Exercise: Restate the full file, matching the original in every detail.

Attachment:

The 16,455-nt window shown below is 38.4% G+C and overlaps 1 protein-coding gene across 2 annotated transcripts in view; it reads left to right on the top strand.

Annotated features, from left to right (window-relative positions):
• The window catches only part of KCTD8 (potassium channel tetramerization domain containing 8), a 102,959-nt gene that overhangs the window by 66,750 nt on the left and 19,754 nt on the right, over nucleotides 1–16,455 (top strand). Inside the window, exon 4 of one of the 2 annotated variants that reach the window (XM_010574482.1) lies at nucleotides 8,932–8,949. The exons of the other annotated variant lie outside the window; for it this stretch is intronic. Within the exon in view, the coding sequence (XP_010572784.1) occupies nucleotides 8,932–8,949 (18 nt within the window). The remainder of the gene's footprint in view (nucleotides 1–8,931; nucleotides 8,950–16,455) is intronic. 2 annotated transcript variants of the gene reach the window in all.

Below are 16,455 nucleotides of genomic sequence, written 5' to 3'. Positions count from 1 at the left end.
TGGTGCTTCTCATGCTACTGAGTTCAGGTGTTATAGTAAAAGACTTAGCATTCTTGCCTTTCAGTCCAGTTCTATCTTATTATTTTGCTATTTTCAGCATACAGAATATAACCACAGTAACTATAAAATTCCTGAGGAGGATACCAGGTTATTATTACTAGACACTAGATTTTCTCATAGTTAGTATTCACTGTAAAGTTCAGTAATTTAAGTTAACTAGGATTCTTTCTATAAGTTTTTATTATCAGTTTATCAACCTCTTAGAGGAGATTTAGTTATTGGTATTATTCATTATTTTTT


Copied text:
The 16,455-nt window shown below is 38.4% G+C and overlaps 1 protein-coding gene across 2 annotated transcripts in view; it reads left to right on the top strand.

Annotated features, from left to right (window-relative positions):
• The window catches only part of KCTD8 (potassium channel tetramerization domain containing 8), a 102,959-nt gene that overhangs the window by 66,750 nt on the left and 19,754 nt on the right, over nucleotides 1–16,455 (top strand). Inside the window, exon 4 of one of the 2 annotated variants that reach the window (XM_010574482.1) lies at nucleotides 8,932–8,949. The exons of the other annotated variant lie outside the window; for it this stretch is intronic. Within the exon in view, the coding sequence (XP_010572784.1) occupies nucleotides 8,932–8,949 (18 nt within the window). The remainder of the gene's footprint in view (nucleotides 1–8,931; nucleotides 8,950–16,455) is intronic. 2 annotated transcript variants of the gene reach the window in all.

Below are 16,455 nucleotides of genomic sequence, written 5' to 3'. Positions count from 1 at the left end.
TGGTGCTTCTCATGCTACTGAGTTCAGGTGTTATAGTAAAAGACTTAGCATTCTTGCCTTTCAGTCCAGTTCTATCTTATTATTTTGCTATTTTCAGCATACAGAATATAACCACAGTAACTATAAAATTCCTGAGGAGGATACCAGGTTATTATTACTAGACACTAGATTTTCTCATAGTTAGTATTCACTGTAAAGTTCAGTAATTTAAGTTAACTAGGATTCTTTCTATAAGTTTTTATTATCAGTTTATCAACCTCTTAGAGGAGATTTAGTTATTGGTATTATTCATTATTTTTT